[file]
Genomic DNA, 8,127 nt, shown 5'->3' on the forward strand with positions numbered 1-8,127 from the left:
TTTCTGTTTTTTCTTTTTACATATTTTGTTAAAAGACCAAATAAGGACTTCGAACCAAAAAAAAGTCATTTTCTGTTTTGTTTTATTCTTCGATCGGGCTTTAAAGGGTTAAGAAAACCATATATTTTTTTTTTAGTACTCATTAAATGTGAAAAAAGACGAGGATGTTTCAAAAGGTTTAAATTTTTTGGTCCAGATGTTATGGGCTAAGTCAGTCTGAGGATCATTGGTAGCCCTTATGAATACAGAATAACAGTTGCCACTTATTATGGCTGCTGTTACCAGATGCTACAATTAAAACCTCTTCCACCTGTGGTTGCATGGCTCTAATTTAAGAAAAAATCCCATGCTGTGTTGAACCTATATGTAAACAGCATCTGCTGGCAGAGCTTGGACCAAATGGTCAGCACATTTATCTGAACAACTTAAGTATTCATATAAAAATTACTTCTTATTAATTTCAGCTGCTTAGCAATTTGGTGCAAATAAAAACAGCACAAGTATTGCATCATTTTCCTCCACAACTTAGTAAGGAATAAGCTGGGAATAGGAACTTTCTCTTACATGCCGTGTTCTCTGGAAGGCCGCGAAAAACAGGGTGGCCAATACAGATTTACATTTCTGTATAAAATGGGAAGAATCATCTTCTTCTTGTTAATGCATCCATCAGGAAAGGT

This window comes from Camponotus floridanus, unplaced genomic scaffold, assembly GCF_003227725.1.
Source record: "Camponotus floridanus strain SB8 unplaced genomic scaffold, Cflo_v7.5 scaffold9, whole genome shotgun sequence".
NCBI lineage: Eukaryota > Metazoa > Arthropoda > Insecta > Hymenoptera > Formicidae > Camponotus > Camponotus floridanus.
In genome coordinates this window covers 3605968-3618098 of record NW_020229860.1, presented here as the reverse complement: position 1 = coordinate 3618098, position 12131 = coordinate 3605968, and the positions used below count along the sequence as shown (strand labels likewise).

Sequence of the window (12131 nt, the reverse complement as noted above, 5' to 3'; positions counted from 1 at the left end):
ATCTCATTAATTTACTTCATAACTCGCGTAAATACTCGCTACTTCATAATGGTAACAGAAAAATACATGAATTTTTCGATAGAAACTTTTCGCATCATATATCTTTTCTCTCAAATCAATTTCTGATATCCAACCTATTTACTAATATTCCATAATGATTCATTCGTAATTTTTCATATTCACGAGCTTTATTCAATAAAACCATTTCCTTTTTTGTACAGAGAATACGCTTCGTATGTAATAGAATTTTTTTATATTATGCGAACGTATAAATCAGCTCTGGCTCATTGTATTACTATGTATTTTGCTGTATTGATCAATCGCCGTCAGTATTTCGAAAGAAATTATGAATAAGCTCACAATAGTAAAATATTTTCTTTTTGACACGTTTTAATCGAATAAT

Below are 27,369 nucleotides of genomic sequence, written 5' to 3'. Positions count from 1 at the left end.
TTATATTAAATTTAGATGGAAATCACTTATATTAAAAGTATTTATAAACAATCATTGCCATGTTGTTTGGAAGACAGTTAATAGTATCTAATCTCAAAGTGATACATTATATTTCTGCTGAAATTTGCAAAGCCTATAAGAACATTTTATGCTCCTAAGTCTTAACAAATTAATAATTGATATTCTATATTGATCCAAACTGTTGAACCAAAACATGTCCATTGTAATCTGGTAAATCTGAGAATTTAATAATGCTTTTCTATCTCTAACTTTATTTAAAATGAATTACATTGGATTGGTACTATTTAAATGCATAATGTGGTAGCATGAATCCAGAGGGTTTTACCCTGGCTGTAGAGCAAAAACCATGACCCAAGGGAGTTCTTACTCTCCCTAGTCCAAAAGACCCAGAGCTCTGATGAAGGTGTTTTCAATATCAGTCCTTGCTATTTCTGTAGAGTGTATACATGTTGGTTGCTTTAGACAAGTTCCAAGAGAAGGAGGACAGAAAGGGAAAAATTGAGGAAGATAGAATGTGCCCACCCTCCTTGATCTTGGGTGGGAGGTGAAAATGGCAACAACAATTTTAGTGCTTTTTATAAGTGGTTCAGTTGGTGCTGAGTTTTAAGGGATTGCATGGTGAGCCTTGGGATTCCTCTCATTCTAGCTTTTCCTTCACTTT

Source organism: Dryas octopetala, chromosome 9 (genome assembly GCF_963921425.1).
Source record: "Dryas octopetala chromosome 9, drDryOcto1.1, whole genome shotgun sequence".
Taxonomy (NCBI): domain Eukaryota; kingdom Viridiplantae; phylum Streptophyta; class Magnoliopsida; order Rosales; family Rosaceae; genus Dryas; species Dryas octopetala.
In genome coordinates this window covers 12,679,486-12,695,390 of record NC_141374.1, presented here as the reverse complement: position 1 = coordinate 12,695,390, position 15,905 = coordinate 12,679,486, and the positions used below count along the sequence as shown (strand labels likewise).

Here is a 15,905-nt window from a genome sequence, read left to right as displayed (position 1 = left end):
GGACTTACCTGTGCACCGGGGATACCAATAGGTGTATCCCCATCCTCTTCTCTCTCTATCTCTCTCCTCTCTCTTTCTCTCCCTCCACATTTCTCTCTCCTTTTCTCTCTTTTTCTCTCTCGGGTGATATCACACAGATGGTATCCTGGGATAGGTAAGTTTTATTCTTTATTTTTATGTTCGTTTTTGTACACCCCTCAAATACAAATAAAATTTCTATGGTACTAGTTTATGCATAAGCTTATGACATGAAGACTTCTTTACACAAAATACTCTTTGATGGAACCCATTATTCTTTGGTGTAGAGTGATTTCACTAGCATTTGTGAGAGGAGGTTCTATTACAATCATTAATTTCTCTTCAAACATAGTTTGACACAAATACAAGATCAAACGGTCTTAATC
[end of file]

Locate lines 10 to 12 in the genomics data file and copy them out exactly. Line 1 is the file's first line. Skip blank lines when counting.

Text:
TTATATTAAATTTAGATGGAAATCACTTATATTAAAAGTATTTATAAACAATCATTGCCATGTTGTTTGGAAGACAGTTAATAGTATCTAATCTCAAAGTGATACATTATATTTCTGCTGAAATTTGCAAAGCCTATAAGAACATTTTATGCTCCTAAGTCTTAACAAATTAATAATTGATATTCTATATTGATCCAAACTGTTGAACCAAAACATGTCCATTGTAATCTGGTAAATCTGAGAATTTAATAATGCTTTTCTATCTCTAACTTTATTTAAAATGAATTACATTGGATTGGTACTATTTAAATGCATAATGTGGTAGCATGAATCCAGAGGGTTTTACCCTGGCTGTAGAGCAAAAACCATGACCCAAGGGAGTTCTTACTCTCCCTAGTCCAAAAGACCCAGAGCTCTGATGAAGGTGTTTTCAATATCAGTCCTTGCTATTTCTGTAGAGTGTATACATGTTGGTTGCTTTAGACAAGTTCCAAGAGAAGGAGGACAGAAAGGGAAAAATTGAGGAAGATAGAATGTGCCCACCCTCCTTGATCTTGGGTGGGAGGTGAAAATGGCAACAACAATTTTAGTGCTTTTTATAAGTGGTTCAGTTGGTGCTGAGTTTTAAGGGATTGCATGGTGAGCCTTGGGATTCCTCTCATTCTAGCTTTTCCTTCACTTT

Source organism: Dryas octopetala, chromosome 9 (genome assembly GCF_963921425.1).
Source record: "Dryas octopetala chromosome 9, drDryOcto1.1, whole genome shotgun sequence".